As India Feels Strain of Pandemic, Private Hospitals Offer Overpriced Coronavirus Home Treatment

June 10, 2020 Off By Dhvani Solani

When 32-year-old Hrishaan Savlani got his COVID-19 test results last week, his fears that his fluctuating body temperatures and a mild cough were more than just a seasonal flu were confirmed. The Mumbai-based copywriter tested positive for coronavirus and was advised to isolate at home. Because his symptoms were considered mild, government doctors decided against having him admitted to a quarantine ward or hospital.

The problem though, was the lack of clarity on what he needed to do to treat himself at home.

“This was very confusing since the government doctors did not really brief me on what medication to follow,” he told VICE. He said his private doctor sent mixed signals as well.

“The private doctor I usually go to first prescribed hydroxychloroquine, and then decided against it because of the changing World Health Organization guidelines. I am glad the symptoms did not get worse but I wish we had some kind of standard protocol and information on best practices for home quarantine. Here, I just feel like I’ve been made to fend for myself.”

Private hospitals and doctors in India’s metropolises have found an opportunity amid the chaos: they are now offering home isolation “packages” for those with mild symptoms or for those who are asymptomatic and advised to self-care in accordance with the current government protocol.

Stepping in for a healthcare system that seems to be buckling under the weight of escalating coronavirus cases in the country, these private players offer remote monitoring for those who sign up. For a fee, their services can include sending a medical kit (usually comprising a thermometer and a pulse oximeter that monitors the oxygen levels, both of which can be bought at most drugstores), basic immune-boosting medicines (available at most stores too), video consultations with doctors, daily monitoring of vitals, and in some cases, counselling and wellness advice sessions.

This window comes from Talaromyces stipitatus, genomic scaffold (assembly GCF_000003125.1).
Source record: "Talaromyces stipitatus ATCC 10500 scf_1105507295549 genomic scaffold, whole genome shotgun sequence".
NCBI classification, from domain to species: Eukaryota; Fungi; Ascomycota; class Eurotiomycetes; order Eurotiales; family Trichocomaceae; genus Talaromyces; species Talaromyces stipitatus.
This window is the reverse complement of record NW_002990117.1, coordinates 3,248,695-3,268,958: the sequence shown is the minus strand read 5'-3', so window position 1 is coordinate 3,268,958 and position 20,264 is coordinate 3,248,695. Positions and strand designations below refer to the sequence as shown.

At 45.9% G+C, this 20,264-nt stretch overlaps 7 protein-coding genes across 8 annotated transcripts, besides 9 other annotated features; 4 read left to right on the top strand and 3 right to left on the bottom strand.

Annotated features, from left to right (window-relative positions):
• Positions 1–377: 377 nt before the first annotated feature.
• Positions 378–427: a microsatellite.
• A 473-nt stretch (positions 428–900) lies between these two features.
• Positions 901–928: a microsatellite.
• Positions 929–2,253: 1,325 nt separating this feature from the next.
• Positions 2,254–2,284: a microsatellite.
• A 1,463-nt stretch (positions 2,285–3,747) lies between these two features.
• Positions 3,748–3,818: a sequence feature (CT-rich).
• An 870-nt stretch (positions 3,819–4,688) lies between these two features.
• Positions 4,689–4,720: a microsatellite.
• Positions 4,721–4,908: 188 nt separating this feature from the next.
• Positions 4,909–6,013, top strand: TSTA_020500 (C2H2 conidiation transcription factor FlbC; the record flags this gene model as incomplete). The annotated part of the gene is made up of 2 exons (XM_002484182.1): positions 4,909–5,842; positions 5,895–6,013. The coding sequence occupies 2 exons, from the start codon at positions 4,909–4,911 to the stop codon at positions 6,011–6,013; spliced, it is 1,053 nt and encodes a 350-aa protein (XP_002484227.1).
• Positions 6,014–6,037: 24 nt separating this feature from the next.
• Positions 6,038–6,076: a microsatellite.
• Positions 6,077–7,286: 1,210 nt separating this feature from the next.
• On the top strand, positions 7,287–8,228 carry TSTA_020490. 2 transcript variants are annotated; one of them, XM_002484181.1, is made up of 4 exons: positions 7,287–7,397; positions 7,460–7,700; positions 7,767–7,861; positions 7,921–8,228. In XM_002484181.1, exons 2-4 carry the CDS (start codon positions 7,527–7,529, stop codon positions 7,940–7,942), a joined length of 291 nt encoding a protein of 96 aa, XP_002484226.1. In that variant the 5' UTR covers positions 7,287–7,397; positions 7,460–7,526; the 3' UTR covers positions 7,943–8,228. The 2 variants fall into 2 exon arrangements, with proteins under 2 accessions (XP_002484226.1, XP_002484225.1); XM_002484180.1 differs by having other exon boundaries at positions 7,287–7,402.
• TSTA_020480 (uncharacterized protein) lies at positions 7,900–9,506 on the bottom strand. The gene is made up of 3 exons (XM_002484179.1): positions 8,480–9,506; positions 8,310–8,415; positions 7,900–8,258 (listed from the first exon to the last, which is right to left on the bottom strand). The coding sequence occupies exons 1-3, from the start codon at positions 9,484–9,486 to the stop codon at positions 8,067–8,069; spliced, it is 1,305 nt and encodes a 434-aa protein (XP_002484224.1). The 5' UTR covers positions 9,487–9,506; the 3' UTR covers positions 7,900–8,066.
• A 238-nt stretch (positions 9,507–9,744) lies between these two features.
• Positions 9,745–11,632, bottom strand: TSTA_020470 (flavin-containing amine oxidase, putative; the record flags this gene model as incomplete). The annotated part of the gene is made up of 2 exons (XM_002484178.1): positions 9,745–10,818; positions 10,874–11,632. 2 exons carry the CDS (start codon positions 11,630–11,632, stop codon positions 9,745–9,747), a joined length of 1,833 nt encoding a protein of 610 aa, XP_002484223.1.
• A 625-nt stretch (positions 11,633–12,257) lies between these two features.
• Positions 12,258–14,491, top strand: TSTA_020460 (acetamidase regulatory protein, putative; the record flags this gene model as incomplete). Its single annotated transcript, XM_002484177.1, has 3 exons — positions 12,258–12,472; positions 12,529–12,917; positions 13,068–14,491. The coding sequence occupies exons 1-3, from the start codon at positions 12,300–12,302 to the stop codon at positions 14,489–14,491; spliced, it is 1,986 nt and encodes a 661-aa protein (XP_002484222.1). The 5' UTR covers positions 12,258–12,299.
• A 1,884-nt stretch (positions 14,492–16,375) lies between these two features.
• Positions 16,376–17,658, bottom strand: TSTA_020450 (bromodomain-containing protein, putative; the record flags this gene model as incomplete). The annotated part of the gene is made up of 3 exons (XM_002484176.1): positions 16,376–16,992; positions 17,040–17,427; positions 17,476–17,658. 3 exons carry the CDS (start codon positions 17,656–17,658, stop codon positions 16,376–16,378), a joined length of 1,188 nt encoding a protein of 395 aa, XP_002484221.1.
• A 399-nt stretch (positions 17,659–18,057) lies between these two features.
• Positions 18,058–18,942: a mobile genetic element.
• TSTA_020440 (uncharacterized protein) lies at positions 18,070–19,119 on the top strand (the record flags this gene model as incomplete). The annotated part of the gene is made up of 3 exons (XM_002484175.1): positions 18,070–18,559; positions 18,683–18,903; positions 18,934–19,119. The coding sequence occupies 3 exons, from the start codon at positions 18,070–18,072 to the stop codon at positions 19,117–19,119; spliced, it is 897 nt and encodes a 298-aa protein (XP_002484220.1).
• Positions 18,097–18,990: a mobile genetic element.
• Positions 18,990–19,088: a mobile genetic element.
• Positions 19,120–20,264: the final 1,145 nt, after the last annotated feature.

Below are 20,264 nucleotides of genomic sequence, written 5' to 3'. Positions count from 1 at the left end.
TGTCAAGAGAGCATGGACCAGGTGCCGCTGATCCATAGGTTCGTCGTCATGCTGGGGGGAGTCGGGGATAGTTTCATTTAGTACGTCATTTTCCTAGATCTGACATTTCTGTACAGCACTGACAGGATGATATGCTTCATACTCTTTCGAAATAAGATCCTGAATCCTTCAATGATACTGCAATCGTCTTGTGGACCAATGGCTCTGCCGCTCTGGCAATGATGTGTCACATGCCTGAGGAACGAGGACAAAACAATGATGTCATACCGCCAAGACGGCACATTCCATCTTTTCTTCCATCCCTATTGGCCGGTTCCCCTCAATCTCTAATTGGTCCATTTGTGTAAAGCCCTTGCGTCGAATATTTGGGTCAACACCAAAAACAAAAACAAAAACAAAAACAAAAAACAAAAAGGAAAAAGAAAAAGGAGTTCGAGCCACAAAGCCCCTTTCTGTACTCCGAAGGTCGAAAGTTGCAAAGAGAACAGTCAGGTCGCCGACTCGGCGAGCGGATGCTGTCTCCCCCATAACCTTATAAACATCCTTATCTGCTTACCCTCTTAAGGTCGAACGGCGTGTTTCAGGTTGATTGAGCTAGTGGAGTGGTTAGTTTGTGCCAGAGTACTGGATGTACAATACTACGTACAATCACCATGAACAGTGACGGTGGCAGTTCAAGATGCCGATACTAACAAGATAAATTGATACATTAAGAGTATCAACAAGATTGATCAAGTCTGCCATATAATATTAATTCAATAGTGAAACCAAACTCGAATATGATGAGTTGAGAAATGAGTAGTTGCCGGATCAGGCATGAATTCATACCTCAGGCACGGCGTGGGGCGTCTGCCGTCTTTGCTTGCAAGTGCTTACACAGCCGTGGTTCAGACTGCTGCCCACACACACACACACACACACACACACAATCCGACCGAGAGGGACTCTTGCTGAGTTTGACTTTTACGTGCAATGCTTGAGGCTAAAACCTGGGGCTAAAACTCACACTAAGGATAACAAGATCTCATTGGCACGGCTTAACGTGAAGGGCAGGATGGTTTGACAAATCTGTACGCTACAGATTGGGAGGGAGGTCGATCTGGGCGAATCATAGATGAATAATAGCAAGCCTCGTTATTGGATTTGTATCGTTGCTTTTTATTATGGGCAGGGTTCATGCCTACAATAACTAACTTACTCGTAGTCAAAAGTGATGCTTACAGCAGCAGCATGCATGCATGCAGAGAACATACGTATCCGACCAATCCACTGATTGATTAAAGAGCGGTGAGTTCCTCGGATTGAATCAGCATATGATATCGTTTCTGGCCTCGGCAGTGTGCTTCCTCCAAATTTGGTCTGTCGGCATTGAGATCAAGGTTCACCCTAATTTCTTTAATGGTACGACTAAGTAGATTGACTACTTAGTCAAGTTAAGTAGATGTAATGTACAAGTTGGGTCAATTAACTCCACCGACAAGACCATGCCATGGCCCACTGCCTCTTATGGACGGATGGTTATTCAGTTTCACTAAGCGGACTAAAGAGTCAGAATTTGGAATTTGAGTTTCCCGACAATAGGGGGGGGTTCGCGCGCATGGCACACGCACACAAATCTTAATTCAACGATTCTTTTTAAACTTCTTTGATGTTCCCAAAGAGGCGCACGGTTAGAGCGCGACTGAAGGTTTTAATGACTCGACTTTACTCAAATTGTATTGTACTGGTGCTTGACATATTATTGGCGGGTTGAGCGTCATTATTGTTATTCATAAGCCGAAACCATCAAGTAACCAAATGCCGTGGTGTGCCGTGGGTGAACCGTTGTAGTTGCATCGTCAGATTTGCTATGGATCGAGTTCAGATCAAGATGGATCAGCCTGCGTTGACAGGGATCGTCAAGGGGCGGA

Still others offer advanced versions of a basic package, that include additional services like home visits by a nurse and a coronavirus test. While Medanta, a hospital in Gurgaon in the National Capital Region of India, offers a basic package that costs Rs 4,900 ($65), their complete care package costs Rs 21,900 ($290), a hefty price in India.

Some private doctors have packages with eye-popping prices too. Dr Dhrumil Panchal, a private physician with a clinic in Mumbai, offers a package for Rs 30,000 ($400).

“The costs go towards not just the medical kits, tele-consultations and nurse visits, but also to provide a safe place to stay and food for our staff, instead of having them risk living with their families,” said Panchal, who claims to have worked with around 100 patients so far.

These private doctors say that they are having to step up due to the lack of government resources to address the pandemic.